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Old 06-02-2016, 06:03 PM   #101
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Your community may be small but a very large boating community that comes from near by. I have bought fuel (GAS) from them many times and also keep my boat there in the fall, they have always treated us well. I say like other they want your business because I do not know of any other place around there that sells fuel. How did the stripe come out?
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Old 06-02-2016, 10:47 PM   #102
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The thing that puzzles me is whether it is even possible that OP was the only one to receive a load of really bad fuel (and gasoline, which is not nearly as sensitive to water as diesel), especially from a self-serve place. If their docks' tanks were full of water, there should have been others that had OP's same experience, that same day. And since OP's is a very small community, word should have spread quickly. In fact, OP's mechanic, being highly regarded and one of few, should have received several calls on the same problem. Especially since the boat is new to OP, isn't it a significant possibilitythat something on the boat went wrong to cause the problem. It was said above that we will never know, and that is likely true. But if OP suffers the same fate again any time soon, I would conclude that the dock's fuel was not the problem.
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Old 06-02-2016, 10:54 PM   #103
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This does interest me as well, given all the variables.

I may give a quick call over there tomorrow to see what the guys at the dock think.
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Old 06-03-2016, 10:04 AM   #104
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Given the quantity of water, I agree that their very large tanks did not have significant contamination. Basically out of an approximate 42 gallon fuel purchase, approximately 3 gallons of water were found. I have a single fuel tank of 150 gallon capacity. the bottom of the tank is sloped to match the hull shape (bottom 3 inches of the tank is essentially a triangle). My engine intakes are dead bottom to this lowest point. Based on volume calculation for the tank geometry and location of intakes, my intakes are flooded approximately 2 gallons liquid level in the tank. Therefore, if 3 gallons of water had been present in my fuel system prior to the fueling operation, my engines would not have been running to get me to the fuel dock much less running for the two plus hours of cruising on the river prior to entering the fuel dock.
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Old 06-03-2016, 11:44 AM   #105
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This is likely one of those things that will remain a mystery. If it never happens again (hopefully) then it was probably the fuel you picked up. Even so, there is no way to tell for sure unless the fuel dock found contamination or others experienced the same problem.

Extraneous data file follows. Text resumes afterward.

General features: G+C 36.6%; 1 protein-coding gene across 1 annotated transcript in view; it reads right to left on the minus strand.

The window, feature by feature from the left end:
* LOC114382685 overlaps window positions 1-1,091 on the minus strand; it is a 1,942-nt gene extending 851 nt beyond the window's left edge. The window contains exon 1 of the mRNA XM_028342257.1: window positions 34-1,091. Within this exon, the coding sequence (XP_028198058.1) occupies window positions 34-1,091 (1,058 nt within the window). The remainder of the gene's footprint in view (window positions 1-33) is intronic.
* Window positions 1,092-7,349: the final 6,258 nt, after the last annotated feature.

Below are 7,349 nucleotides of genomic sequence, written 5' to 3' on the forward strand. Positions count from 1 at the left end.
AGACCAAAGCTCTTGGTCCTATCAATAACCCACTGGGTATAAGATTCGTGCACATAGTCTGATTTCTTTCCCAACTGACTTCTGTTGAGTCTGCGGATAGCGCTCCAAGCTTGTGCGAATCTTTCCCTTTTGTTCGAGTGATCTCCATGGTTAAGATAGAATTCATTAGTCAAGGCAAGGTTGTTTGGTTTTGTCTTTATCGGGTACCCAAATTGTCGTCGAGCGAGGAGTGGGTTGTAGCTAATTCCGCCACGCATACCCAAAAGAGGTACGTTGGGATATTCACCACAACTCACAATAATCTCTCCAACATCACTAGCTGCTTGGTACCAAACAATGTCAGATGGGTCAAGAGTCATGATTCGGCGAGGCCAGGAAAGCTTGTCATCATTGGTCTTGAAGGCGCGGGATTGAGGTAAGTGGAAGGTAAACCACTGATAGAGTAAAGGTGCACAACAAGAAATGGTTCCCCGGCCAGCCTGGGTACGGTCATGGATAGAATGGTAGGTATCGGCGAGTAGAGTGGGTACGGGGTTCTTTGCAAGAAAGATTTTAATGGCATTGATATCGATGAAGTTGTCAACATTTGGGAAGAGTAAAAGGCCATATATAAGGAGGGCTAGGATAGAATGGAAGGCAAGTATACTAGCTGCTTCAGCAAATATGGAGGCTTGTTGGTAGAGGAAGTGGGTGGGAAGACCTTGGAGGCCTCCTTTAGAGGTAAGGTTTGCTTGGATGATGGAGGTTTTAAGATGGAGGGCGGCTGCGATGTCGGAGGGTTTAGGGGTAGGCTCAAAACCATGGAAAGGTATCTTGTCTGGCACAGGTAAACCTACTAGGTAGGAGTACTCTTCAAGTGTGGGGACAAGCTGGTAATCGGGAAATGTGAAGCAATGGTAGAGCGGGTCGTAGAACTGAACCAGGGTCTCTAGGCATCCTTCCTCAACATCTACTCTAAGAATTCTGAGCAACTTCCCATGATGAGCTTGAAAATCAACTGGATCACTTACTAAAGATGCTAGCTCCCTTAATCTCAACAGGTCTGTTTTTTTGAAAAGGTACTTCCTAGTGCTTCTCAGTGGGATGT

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Old 06-03-2016, 01:42 PM   #106
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Your community may be small but a very large boating community that comes from near by. I have bought fuel (GAS) from them many times and also keep my boat there in the fall, they have always treated us well. I say like other they want your business because I do not know of any other place around there that sells fuel. How did the stripe come out?
Kart: I've always used the Fuel Dock at Pass Manchac, it's under new management and has 24 hour diesel/gas, payw/ credit card and fill up. No fuel issues in 8 years. Pass Manchac is the pass between Ponchartrain and Maurepas, Hwy 55 crosses there.
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Old 06-03-2016, 01:57 PM   #107
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Kart: I've always used the Fuel Dock at Pass Manchac, it's under new management and has 24 hour diesel/gas, payw/ credit card and fill up. No fuel issues in 8 years. Pass Manchac is the pass between Ponchartrain and Maurepas, Hwy 55 crosses there.
Next to Middendorf's?
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Old 06-03-2016, 03:19 PM   #108
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Yes, coming from y'alls slip it's on the right (North) side as you approach the Hwy 55 bridge, right up next to the train tracks. If you go under the bridge like to get to Mittendorfs you've gone too far. I haven't been there since it was sold but need to pretty soon.
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Old 06-03-2016, 04:17 PM   #109
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Yes, coming from y'alls slip it's on the right (North) side as you approach the Hwy 55 bridge, right up next to the train tracks. If you go under the bridge like to get to Mittendorfs you've gone too far. I haven't been there since it was sold but need to pretty soon.
Ok that's the one I was thinking of. I noticed it when we went to Middendorf's the other day.
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Old 06-03-2016, 04:58 PM   #110
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Surprised you do not have pick up tubes and tank just empties from the bottom. WOW with the placement of the pickup and using all the fuel in the tank I think you will need very good filtration. Does the gen. pick up in the same place?
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Old 06-03-2016, 05:06 PM   #111
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Yes, all three engines pick up from connection at the top of the tank with tubes that extend to within an inch of bottom of tank.